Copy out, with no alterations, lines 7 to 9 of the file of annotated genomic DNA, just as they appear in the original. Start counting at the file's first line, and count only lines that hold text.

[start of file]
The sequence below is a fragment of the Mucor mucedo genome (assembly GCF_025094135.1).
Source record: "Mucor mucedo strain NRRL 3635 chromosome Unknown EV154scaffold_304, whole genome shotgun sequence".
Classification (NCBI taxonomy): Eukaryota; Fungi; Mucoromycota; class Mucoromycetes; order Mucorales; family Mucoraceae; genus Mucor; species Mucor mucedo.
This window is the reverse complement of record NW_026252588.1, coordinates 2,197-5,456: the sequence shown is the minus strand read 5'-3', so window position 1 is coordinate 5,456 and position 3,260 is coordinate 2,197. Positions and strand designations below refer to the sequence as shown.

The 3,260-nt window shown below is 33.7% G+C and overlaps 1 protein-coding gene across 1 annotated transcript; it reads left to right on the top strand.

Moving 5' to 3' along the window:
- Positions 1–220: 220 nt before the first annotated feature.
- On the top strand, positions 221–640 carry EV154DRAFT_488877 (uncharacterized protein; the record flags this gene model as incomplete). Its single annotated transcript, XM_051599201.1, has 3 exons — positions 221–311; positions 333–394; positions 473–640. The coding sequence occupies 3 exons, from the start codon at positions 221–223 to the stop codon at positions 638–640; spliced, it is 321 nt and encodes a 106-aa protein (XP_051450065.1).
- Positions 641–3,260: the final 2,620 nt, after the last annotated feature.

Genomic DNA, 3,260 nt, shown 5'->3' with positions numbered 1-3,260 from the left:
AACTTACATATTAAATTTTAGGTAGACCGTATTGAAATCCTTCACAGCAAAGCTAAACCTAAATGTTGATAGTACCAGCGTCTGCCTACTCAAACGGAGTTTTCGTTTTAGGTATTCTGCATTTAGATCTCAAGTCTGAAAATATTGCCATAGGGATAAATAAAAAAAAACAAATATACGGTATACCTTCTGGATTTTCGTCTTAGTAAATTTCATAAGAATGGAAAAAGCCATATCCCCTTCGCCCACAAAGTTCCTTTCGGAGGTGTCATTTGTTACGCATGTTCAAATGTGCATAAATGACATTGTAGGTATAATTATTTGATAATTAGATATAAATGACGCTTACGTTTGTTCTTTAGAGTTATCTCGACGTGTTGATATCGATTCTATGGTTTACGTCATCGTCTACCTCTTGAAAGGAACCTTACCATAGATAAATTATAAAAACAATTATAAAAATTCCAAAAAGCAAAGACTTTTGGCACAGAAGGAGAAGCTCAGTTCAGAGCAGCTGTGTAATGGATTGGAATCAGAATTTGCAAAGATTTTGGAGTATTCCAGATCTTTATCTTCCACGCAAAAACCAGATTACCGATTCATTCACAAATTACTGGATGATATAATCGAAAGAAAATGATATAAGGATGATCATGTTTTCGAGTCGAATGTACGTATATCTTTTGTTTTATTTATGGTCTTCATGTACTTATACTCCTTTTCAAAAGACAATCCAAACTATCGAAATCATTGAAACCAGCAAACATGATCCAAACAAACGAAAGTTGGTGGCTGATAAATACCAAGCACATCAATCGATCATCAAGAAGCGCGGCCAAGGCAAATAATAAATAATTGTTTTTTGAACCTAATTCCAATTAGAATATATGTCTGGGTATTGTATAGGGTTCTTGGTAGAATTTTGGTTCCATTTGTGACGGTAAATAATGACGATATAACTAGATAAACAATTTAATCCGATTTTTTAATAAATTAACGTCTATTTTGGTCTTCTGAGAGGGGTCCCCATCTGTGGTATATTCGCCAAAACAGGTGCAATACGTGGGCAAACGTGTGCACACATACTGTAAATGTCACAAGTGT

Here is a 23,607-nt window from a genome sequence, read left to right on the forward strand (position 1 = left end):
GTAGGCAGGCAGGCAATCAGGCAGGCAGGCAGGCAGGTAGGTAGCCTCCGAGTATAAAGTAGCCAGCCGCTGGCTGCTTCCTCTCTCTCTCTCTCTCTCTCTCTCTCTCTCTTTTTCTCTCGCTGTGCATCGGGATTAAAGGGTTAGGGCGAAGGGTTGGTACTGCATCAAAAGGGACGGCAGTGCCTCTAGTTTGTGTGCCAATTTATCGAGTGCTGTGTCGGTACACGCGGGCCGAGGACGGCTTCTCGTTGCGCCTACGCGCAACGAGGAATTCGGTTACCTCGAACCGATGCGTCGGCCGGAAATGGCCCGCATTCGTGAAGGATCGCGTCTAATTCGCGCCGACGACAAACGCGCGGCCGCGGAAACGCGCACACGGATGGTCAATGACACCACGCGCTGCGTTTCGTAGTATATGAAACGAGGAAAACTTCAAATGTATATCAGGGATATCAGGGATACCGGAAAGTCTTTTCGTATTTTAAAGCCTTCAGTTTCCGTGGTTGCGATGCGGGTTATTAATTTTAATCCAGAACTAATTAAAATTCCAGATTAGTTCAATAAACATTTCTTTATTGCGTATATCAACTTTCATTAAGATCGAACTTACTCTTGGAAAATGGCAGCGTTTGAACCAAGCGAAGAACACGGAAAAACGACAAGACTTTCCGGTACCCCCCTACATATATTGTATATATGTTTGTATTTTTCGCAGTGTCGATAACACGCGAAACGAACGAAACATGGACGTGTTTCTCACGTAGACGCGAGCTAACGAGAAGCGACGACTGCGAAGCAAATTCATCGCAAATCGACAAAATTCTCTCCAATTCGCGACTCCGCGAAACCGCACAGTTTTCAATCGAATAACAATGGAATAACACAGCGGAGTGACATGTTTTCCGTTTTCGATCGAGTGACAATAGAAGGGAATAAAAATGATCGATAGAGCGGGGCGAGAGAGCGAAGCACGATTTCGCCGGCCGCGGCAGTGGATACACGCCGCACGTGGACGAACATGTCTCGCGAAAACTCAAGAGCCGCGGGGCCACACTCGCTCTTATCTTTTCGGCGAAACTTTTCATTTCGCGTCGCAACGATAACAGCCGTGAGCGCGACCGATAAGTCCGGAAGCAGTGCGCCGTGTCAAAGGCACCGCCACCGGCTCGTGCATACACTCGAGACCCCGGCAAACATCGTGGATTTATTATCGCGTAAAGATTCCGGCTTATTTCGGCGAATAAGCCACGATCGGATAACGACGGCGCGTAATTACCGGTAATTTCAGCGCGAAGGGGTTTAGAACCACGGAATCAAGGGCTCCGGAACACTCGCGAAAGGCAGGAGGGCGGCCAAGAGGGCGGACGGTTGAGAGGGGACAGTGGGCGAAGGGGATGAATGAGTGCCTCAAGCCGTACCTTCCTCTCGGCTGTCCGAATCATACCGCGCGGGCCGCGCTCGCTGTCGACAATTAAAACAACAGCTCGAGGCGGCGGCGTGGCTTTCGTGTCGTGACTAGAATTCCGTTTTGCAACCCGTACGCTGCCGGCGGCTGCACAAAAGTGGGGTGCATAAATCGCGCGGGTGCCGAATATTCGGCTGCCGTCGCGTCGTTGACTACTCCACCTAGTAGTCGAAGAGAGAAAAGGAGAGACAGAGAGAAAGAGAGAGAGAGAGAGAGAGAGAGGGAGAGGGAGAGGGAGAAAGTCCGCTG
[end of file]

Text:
- Positions 1–220: 220 nt before the first annotated feature.
- On the top strand, positions 221–640 carry EV154DRAFT_488877 (uncharacterized protein; the record flags this gene model as incomplete). Its single annotated transcript, XM_051599201.1, has 3 exons — positions 221–311; positions 333–394; positions 473–640. The coding sequence occupies 3 exons, from the start codon at positions 221–223 to the stop codon at positions 638–640; spliced, it is 321 nt and encodes a 106-aa protein (XP_051450065.1).
- Positions 641–3,260: the final 2,620 nt, after the last annotated feature.